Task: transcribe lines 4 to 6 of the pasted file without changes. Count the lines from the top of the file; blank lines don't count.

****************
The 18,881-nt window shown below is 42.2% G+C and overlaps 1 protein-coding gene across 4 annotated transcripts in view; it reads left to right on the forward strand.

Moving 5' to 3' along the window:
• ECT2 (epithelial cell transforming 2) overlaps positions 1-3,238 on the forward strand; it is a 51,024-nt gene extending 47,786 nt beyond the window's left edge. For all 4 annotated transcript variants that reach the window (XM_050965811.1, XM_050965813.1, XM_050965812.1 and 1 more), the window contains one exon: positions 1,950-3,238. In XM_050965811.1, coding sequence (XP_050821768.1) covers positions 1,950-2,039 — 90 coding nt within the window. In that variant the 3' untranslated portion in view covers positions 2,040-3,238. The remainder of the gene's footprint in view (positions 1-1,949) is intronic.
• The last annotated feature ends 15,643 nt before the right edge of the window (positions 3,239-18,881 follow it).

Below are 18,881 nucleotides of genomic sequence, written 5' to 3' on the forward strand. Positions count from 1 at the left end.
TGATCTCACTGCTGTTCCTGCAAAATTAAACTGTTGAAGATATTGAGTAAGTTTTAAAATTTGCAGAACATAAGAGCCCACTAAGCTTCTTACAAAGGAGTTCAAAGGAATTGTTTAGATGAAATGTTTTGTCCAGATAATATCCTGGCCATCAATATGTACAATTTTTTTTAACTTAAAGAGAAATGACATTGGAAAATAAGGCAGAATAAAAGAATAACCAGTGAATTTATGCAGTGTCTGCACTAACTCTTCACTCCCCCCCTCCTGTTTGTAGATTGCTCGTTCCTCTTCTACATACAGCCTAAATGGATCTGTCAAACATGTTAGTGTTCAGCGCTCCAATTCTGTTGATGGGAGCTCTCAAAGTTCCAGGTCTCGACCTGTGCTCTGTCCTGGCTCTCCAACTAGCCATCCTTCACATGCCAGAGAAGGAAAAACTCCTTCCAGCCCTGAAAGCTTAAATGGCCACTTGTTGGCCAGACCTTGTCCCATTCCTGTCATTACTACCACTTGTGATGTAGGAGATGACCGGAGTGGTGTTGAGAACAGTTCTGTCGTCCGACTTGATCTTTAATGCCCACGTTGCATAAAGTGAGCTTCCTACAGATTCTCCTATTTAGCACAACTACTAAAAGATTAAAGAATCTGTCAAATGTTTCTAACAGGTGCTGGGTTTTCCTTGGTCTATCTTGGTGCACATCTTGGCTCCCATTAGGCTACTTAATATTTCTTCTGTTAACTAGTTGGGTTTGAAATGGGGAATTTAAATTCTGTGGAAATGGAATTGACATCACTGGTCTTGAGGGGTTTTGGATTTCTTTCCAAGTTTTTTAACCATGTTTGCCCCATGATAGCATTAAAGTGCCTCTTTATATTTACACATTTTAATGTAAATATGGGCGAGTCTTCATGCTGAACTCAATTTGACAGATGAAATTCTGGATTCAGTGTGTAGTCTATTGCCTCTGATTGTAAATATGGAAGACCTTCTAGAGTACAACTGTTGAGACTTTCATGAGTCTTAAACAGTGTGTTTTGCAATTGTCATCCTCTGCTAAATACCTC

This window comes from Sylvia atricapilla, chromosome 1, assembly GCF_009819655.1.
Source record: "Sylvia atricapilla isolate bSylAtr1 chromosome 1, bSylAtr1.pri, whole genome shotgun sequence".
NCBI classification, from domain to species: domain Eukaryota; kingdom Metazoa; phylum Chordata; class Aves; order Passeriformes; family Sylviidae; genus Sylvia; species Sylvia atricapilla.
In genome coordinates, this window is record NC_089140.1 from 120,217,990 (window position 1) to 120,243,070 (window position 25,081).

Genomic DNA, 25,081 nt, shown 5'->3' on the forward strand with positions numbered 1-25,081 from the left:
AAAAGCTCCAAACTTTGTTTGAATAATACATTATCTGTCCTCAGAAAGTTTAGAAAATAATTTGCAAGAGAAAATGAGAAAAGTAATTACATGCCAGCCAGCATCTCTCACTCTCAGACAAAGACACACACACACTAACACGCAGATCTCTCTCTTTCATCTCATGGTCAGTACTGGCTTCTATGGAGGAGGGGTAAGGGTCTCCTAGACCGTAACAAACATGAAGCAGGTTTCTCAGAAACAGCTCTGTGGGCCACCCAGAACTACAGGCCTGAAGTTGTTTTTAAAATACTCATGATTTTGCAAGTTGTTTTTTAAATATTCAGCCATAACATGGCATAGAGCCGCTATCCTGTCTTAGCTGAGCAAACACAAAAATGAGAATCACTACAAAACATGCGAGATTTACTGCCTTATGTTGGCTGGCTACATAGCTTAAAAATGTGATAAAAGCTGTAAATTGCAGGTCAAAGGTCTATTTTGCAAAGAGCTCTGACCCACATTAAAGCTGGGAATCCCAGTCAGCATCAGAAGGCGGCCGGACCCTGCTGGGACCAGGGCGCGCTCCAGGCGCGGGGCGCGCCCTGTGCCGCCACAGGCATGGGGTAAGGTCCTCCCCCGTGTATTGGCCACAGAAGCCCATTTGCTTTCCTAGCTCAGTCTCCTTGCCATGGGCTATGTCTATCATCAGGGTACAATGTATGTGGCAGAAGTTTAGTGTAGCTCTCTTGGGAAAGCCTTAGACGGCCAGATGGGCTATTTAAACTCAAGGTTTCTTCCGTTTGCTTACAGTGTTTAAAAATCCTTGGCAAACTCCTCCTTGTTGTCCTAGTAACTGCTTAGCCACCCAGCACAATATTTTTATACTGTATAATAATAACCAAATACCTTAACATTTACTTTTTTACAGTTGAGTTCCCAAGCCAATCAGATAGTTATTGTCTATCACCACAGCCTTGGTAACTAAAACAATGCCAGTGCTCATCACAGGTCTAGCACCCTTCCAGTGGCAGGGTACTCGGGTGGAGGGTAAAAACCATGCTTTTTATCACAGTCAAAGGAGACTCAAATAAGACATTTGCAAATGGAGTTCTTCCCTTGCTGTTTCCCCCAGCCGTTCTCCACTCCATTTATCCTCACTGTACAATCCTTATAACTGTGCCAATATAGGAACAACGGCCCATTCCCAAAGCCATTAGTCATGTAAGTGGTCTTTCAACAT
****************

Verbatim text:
• The last annotated feature ends 15,643 nt before the right edge of the window (positions 3,239-18,881 follow it).

Below are 18,881 nucleotides of genomic sequence, written 5' to 3' on the forward strand. Positions count from 1 at the left end.
TGATCTCACTGCTGTTCCTGCAAAATTAAACTGTTGAAGATATTGAGTAAGTTTTAAAATTTGCAGAACATAAGAGCCCACTAAGCTTCTTACAAAGGAGTTCAAAGGAATTGTTTAGATGAAATGTTTTGTCCAGATAATATCCTGGCCATCAATATGTACAATTTTTTTTAACTTAAAGAGAAATGACATTGGAAAATAAGGCAGAATAAAAGAATAACCAGTGAATTTATGCAGTGTCTGCACTAACTCTTCACTCCCCCCCTCCTGTTTGTAGATTGCTCGTTCCTCTTCTACATACAGCCTAAATGGATCTGTCAAACATGTTAGTGTTCAGCGCTCCAATTCTGTTGATGGGAGCTCTCAAAGTTCCAGGTCTCGACCTGTGCTCTGTCCTGGCTCTCCAACTAGCCATCCTTCACATGCCAGAGAAGGAAAAACTCCTTCCAGCCCTGAAAGCTTAAATGGCCACTTGTTGGCCAGACCTTGTCCCATTCCTGTCATTACTACCACTTGTGATGTAGGAGATGACCGGAGTGGTGTTGAGAACAGTTCTGTCGTCCGACTTGATCTTTAATGCCCACGTTGCATAAAGTGAGCTTCCTACAGATTCTCCTATTTAGCACAACTACTAAAAGATTAAAGAATCTGTCAAATGTTTCTAACAGGTGCTGGGTTTTCCTTGGTCTATCTTGGTGCACATCTTGGCTCCCATTAGGCTACTTAATATTTCTTCTGTTAACTAGTTGGGTTTGAAATGGGGAATTTAAATTCTGTGGAAATGGAATTGACATCACTGGTCTTGAGGGGTTTTGGATTTCTTTCCAAGTTTTTTAACCATGTTTGCCCCATGATAGCATTAAAGTGCCTCTTTATATTTACACATTTTAATGTAAATATGGGCGAGTCTTCATGCTGAACTCAATTTGACAGATGAAATTCTGGATTCAGTGTGTAGTCTATTGCCTCTGATTGTAAATATGGAAGACCTTCTAGAGTACAACTGTTGAGACTTTCATGAGTCTTAAACAGTGTGTTTTGCAATTGTCATCCTCTGCTAAATACCTC